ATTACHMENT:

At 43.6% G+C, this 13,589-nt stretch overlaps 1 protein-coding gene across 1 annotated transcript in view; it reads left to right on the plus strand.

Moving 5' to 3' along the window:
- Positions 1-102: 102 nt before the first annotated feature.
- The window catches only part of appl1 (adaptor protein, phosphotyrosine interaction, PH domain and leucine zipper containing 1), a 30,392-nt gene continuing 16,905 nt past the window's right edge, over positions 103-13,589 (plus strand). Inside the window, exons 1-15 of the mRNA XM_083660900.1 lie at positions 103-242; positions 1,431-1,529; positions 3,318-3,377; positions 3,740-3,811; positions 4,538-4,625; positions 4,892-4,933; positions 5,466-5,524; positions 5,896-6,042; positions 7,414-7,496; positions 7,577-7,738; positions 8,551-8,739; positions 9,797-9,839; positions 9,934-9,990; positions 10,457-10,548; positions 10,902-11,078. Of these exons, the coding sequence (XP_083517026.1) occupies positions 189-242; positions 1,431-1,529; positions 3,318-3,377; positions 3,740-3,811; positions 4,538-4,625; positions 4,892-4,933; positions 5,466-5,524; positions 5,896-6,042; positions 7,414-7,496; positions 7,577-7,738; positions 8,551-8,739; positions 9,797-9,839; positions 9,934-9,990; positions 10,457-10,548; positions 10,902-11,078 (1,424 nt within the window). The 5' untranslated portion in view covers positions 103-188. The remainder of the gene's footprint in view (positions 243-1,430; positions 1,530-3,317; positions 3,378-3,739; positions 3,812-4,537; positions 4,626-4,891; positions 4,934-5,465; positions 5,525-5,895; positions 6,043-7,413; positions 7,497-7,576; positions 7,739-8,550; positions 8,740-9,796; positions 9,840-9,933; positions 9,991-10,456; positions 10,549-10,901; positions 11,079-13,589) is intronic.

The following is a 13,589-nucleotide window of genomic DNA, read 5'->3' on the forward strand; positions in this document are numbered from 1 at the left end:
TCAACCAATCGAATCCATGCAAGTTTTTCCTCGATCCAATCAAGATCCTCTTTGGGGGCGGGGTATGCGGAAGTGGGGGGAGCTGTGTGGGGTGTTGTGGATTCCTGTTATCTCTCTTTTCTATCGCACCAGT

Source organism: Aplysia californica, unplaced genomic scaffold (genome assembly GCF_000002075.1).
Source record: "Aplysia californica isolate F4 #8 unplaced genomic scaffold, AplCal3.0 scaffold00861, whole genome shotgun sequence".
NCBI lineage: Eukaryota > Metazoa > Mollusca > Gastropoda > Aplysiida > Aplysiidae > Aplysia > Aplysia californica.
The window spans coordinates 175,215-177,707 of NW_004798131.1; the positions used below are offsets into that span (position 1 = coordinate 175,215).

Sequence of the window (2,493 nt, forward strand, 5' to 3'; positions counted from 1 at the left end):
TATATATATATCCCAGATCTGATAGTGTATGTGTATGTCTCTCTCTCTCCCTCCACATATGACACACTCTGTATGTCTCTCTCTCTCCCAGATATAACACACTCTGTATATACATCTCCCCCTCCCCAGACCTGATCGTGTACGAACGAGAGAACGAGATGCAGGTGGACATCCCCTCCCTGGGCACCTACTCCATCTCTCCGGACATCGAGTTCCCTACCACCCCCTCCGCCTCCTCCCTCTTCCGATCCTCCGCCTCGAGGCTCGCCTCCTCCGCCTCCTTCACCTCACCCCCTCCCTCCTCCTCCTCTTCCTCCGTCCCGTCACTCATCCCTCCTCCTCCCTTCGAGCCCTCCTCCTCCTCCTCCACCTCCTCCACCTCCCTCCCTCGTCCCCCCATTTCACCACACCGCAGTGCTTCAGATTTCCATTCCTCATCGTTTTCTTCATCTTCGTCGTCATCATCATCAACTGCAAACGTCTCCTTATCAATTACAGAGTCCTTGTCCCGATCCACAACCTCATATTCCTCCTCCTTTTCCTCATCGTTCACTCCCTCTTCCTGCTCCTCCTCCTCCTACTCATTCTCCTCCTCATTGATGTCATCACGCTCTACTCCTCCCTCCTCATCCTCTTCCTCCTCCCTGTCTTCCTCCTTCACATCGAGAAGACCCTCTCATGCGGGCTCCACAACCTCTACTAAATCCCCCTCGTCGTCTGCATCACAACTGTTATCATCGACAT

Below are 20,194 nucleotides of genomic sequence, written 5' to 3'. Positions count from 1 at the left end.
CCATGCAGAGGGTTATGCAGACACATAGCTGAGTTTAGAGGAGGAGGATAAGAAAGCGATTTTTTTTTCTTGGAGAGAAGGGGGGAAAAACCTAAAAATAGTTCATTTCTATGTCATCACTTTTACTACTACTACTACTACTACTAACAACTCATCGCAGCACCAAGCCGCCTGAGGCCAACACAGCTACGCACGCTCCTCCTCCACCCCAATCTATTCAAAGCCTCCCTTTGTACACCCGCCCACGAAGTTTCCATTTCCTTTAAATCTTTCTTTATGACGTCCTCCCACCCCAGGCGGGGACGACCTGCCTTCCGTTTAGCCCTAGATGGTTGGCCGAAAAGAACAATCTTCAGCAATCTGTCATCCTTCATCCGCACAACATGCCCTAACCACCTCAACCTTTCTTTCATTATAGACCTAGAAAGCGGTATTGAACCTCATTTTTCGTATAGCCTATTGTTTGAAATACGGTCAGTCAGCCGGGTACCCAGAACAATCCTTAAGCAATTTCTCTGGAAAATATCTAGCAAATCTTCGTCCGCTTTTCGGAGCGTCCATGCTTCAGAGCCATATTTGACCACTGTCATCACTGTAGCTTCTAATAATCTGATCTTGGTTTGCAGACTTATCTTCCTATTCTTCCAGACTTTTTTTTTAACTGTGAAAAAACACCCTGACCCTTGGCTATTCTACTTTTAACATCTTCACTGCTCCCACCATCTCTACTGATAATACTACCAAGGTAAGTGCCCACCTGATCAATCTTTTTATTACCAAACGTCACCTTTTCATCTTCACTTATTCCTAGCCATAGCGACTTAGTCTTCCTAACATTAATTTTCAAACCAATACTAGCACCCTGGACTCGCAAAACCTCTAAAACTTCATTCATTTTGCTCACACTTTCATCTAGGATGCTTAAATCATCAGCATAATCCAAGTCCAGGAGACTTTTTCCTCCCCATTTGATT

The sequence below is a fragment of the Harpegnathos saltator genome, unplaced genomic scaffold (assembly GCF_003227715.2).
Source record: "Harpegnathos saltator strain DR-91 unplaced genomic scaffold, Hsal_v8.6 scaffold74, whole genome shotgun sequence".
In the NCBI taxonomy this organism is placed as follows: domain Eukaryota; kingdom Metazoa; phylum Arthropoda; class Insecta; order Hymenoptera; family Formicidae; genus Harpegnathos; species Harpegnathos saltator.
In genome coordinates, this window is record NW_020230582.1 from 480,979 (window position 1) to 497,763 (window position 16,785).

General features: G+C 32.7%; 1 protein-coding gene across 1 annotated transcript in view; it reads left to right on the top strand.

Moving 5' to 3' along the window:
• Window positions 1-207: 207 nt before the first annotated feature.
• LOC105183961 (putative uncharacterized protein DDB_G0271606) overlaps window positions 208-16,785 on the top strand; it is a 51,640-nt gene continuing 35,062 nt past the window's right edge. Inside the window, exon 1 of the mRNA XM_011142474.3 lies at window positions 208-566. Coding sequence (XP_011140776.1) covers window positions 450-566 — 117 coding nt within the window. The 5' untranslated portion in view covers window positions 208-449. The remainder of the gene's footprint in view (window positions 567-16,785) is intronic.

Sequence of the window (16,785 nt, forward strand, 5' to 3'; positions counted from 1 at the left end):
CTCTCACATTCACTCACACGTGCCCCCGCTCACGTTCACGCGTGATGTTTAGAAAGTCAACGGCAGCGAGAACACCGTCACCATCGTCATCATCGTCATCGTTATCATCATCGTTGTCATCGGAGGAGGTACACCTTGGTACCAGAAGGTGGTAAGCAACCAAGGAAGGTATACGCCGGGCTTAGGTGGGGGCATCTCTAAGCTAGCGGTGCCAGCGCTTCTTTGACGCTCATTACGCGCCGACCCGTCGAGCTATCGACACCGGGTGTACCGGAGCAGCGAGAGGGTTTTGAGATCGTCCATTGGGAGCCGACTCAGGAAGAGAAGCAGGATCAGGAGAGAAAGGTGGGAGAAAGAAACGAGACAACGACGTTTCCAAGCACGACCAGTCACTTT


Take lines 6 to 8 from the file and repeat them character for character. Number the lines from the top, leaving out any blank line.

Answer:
TCAACCAATCGAATCCATGCAAGTTTTTCCTCGATCCAATCAAGATCCTCTTTGGGGGCGGGGTATGCGGAAGTGGGGGGAGCTGTGTGGGGTGTTGTGGATTCCTGTTATCTCTCTTTTCTATCGCACCAGT

Source organism: Aplysia californica, unplaced genomic scaffold (genome assembly GCF_000002075.1).
Source record: "Aplysia californica isolate F4 #8 unplaced genomic scaffold, AplCal3.0 scaffold00861, whole genome shotgun sequence".